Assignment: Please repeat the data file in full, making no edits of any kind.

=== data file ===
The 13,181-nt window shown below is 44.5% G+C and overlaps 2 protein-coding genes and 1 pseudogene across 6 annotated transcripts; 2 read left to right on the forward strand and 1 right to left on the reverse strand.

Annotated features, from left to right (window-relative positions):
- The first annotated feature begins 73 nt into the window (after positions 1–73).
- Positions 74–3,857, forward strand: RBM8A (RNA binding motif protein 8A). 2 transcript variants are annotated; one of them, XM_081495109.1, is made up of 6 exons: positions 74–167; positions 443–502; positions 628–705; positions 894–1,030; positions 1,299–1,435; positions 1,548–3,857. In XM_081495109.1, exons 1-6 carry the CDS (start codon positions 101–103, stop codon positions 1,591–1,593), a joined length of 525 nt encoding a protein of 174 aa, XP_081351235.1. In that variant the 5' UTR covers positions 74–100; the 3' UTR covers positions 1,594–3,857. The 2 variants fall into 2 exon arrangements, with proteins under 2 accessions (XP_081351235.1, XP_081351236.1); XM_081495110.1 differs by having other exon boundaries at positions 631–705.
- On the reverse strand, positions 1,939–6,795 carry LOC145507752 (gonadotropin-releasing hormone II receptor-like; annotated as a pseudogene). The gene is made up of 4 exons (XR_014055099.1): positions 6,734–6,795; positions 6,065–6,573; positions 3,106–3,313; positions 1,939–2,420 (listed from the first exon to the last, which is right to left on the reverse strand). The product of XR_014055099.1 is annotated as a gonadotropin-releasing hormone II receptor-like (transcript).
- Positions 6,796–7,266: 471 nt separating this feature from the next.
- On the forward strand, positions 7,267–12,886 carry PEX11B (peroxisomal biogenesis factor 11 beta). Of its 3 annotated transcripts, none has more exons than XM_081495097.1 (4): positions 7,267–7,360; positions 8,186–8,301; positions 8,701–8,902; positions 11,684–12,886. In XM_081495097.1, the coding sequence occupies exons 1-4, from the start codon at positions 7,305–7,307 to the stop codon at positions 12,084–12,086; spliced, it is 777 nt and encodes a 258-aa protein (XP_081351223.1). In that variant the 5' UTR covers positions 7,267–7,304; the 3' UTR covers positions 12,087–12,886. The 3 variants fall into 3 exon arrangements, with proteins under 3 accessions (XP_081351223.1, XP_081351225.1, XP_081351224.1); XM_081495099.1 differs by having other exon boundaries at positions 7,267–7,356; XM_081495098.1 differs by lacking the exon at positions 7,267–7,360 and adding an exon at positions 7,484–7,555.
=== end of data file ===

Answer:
The 13,181-nt window shown below is 44.5% G+C and overlaps 2 protein-coding genes and 1 pseudogene across 6 annotated transcripts; 2 read left to right on the forward strand and 1 right to left on the reverse strand.

Annotated features, from left to right (window-relative positions):
- The first annotated feature begins 73 nt into the window (after positions 1–73).
- Positions 74–3,857, forward strand: RBM8A (RNA binding motif protein 8A). 2 transcript variants are annotated; one of them, XM_081495109.1, is made up of 6 exons: positions 74–167; positions 443–502; positions 628–705; positions 894–1,030; positions 1,299–1,435; positions 1,548–3,857. In XM_081495109.1, exons 1-6 carry the CDS (start codon positions 101–103, stop codon positions 1,591–1,593), a joined length of 525 nt encoding a protein of 174 aa, XP_081351235.1. In that variant the 5' UTR covers positions 74–100; the 3' UTR covers positions 1,594–3,857. The 2 variants fall into 2 exon arrangements, with proteins under 2 accessions (XP_081351235.1, XP_081351236.1); XM_081495110.1 differs by having other exon boundaries at positions 631–705.
- On the reverse strand, positions 1,939–6,795 carry LOC145507752 (gonadotropin-releasing hormone II receptor-like; annotated as a pseudogene). The gene is made up of 4 exons (XR_014055099.1): positions 6,734–6,795; positions 6,065–6,573; positions 3,106–3,313; positions 1,939–2,420 (listed from the first exon to the last, which is right to left on the reverse strand). The product of XR_014055099.1 is annotated as a gonadotropin-releasing hormone II receptor-like (transcript).
- Positions 6,796–7,266: 471 nt separating this feature from the next.
- On the forward strand, positions 7,267–12,886 carry PEX11B (peroxisomal biogenesis factor 11 beta). Of its 3 annotated transcripts, none has more exons than XM_081495097.1 (4): positions 7,267–7,360; positions 8,186–8,301; positions 8,701–8,902; positions 11,684–12,886. In XM_081495097.1, the coding sequence occupies exons 1-4, from the start codon at positions 7,305–7,307 to the stop codon at positions 12,084–12,086; spliced, it is 777 nt and encodes a 258-aa protein (XP_081351223.1). In that variant the 5' UTR covers positions 7,267–7,304; the 3' UTR covers positions 12,087–12,886. The 3 variants fall into 3 exon arrangements, with proteins under 3 accessions (XP_081351223.1, XP_081351225.1, XP_081351224.1); XM_081495099.1 differs by having other exon boundaries at positions 7,267–7,356; XM_081495098.1 differs by lacking the exon at positions 7,267–7,360 and adding an exon at positions 7,484–7,555.